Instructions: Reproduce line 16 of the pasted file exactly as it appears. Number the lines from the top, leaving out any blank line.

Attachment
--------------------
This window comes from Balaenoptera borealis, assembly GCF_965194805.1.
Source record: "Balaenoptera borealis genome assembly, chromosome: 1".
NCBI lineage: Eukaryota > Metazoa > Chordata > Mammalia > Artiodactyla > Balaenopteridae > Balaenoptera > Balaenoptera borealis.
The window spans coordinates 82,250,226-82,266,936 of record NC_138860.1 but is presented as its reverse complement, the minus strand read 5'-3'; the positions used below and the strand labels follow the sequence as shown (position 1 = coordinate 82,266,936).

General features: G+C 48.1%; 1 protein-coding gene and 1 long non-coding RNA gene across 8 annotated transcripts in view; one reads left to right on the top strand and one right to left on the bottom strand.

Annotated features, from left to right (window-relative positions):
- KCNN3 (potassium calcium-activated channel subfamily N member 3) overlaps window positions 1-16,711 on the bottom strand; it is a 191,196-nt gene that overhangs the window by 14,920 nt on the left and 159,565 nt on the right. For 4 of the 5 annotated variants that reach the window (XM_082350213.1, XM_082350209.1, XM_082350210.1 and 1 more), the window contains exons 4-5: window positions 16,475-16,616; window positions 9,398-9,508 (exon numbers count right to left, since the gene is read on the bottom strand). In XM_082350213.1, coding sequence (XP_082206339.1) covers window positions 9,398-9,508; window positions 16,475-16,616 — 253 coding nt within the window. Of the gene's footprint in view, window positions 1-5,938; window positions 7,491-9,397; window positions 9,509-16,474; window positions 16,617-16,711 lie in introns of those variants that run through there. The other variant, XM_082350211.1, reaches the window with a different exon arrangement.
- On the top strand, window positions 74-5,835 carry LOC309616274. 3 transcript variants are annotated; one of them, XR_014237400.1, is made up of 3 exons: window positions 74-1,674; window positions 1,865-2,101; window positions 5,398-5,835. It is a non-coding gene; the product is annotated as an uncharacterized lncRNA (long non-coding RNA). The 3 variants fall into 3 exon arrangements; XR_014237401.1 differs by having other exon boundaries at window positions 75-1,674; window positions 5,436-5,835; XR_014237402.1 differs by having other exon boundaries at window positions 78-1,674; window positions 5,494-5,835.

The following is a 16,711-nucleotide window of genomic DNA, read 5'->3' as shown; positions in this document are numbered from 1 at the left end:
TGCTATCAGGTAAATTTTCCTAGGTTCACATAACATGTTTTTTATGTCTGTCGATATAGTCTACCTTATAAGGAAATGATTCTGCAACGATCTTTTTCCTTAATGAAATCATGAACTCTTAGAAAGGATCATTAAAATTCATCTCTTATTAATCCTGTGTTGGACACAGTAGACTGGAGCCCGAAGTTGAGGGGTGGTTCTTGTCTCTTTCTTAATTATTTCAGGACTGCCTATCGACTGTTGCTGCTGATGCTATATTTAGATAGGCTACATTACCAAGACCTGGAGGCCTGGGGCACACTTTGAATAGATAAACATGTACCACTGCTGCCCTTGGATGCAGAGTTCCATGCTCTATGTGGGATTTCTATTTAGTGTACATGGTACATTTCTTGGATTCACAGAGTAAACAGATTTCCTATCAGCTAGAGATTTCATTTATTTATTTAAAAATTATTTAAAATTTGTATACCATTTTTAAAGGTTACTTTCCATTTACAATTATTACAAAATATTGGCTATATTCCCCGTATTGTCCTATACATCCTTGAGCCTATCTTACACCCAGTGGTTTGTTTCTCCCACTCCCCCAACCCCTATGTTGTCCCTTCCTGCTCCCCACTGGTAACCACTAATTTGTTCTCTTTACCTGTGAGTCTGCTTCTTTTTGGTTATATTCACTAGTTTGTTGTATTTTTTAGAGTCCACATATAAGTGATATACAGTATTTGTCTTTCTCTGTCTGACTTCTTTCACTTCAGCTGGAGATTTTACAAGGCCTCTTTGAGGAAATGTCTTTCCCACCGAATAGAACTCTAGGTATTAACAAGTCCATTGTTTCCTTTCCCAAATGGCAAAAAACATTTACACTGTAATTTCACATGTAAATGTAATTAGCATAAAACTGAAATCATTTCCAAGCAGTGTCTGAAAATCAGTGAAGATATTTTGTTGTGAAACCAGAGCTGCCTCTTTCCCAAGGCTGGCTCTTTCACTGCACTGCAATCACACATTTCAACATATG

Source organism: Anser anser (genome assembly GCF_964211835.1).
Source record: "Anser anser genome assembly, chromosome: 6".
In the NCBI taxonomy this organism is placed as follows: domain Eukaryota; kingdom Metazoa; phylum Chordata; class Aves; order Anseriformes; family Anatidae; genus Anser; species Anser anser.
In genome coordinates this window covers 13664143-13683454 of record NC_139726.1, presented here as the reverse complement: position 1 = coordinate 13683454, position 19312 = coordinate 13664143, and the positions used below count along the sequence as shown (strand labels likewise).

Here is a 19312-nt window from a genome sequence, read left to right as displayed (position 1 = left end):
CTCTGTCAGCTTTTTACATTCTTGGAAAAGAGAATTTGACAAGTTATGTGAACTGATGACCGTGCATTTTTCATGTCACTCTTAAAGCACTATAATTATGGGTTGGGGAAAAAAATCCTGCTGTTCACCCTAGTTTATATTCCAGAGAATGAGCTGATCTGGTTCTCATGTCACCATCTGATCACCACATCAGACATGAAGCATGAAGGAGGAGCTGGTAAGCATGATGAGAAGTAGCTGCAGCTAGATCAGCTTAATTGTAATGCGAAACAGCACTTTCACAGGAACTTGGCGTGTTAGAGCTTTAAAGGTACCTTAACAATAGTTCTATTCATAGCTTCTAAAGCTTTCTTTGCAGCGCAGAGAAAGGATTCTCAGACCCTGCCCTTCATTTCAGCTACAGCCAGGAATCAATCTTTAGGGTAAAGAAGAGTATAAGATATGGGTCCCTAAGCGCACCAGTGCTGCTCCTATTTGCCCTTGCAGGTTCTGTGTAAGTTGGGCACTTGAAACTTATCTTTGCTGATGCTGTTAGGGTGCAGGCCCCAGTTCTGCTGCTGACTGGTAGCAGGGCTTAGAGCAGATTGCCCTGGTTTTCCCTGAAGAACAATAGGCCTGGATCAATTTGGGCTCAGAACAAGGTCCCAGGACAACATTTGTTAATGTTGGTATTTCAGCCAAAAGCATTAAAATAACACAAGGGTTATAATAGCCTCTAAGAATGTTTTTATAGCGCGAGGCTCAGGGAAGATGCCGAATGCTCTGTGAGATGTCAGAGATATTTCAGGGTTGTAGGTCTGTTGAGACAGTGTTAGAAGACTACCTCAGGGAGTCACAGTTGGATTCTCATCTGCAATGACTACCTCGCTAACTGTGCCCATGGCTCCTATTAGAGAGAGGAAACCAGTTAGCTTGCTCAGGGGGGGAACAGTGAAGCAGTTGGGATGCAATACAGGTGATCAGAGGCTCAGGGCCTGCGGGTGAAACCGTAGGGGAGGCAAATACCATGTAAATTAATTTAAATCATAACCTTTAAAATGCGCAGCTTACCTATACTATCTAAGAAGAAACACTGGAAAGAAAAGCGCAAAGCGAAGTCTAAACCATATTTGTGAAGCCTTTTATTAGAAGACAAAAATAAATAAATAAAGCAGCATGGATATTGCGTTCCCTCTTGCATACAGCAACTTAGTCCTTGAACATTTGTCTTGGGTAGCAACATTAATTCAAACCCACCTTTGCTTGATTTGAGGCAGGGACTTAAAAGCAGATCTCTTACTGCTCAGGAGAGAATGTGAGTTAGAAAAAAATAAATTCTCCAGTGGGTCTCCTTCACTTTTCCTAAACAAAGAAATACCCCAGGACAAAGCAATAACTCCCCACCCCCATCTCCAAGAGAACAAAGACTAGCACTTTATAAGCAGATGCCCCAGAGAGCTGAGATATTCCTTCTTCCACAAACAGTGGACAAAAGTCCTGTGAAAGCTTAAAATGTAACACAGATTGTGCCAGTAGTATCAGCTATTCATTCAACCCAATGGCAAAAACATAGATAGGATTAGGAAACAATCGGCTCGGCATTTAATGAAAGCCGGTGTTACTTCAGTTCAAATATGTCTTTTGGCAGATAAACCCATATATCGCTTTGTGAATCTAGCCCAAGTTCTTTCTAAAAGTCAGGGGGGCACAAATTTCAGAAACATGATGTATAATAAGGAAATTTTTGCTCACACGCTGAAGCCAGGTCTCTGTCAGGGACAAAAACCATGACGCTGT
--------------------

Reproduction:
CTCTGTCAGCTTTTTACATTCTTGGAAAAGAGAATTTGACAAGTTATGTGAACTGATGACCGTGCATTTTTCATGTCACTCTTAAAGCACTATAATTATGGGTTGGGGAAAAAAATCCTGCTGTTCACCCTAGTTTATATTCCAGAGAATGAGCTGATCTGGTTCTCATGTCACCATCTGATCACCACATCAGACATGAAGCATGAAGGAGGAGCTGGTAAGCATGATGAGAAGTAGCTGCAGCTAGATCAGCTTAATTGTAATGCGAAACAGCACTTTCACAGGAACTTGGCGTGTTAGAGCTTTAAAGGTACCTTAACAATAGTTCTATTCATAGCTTCTAAAGCTTTCTTTGCAGCGCAGAGAAAGGATTCTCAGACCCTGCCCTTCATTTCAGCTACAGCCAGGAATCAATCTTTAGGGTAAAGAAGAGTATAAGATATGGGTCCCTAAGCGCACCAGTGCTGCTCCTATTTGCCCTTGCAGGTTCTGTGTAAGTTGGGCACTTGAAACTTATCTTTGCTGATGCTGTTAGGGTGCAGGCCCCAGTTCTGCTGCTGACTGGTAGCAGGGCTTAGAGCAGATTGCCCTGGTTTTCCCTGAAGAACAATAGGCCTGGATCAATTTGGGCTCAGAACAAGGTCCCAGGACAACATTTGTTAATGTTGGTATTTCAGCCAAAAGCATTAAAATAACACAAGGGTTATAATAGCCTCTAAGAATGTTTTTATAGCGCGAGGCTCAGGGAAGATGCCGAATGCTCTGTGAGATGTCAGAGATATTTCAGGGTTGTAGGTCTGTTGAGACAGTGTTAGAAGACTACCTCAGGGAGTCACAGTTGGATTCTCATCTGCAATGACTACCTCGCTAACTGTGCCCATGGCTCCTATTAGAGAGAGGAAACCAGTTAGCTTGCTCAGGGGGGGAACAGTGAAGCAGTTGGGATGCAATACAGGTGATCAGAGGCTCAGGGCCTGCGGGTGAAACCGTAGGGGAGGCAAATACCATGTAAATTAATTTAAATCATAACCTTTAAAATGCGCAGCTTACCTATACTATCTAAGAAGAAACACTGGAAAGAAAAGCGCAAAGCGAAGTCTAAACCATATTTGTGAAGCCTTTTATTAGAAGACAAAAATAAATAAATAAAGCAGCATGGATATTGCGTTCCCTCTTGCATACAGCAACTTAGTCCTTGAACATTTGTCTTGGGTAGCAACATTAATTCAAACCCACCTTTGCTTGATTTGAGGCAGGGACTTAAAAGCAGATCTCTTACTGCTCAGGAGAGAATGTGAGTTAGAAAAAAATAAATTCTCCAGTGGGTCTCCTTCACTTTTCCTAAACAAAGAAATACCCCAGGACAAAGCAATAACTCCCCACCCCCATCTCCAAGAGAACAAAGACTAGCACTTTATAAGCAGATGCCCCAGAGAGCTGAGATATTCCTTCTTCCACAAACAGTGGACAAAAGTCCTGTGAAAGCTTAAAATGTAACACAGATTGTGCCAGTAGTATCAGCTATTCATTCAACCCAATGGCAAAAACATAGATAGGATTAGGAAACAATCGGCTCGGCATTTAATGAAAGCCGGTGTTACTTCAGTTCAAATATGTCTTTTGGCAGATAAACCCATATATCGCTTTGTGAATCTAGCCCAAGTTCTTTCTAAAAGTCAGGGGGGCACAAATTTCAGAAACATGATGTATAATAAGGAAATTTTTGCTCACACGCTGAAGCCAGGTCTCTGTCAGGGACAAAAACCATGACGCTGT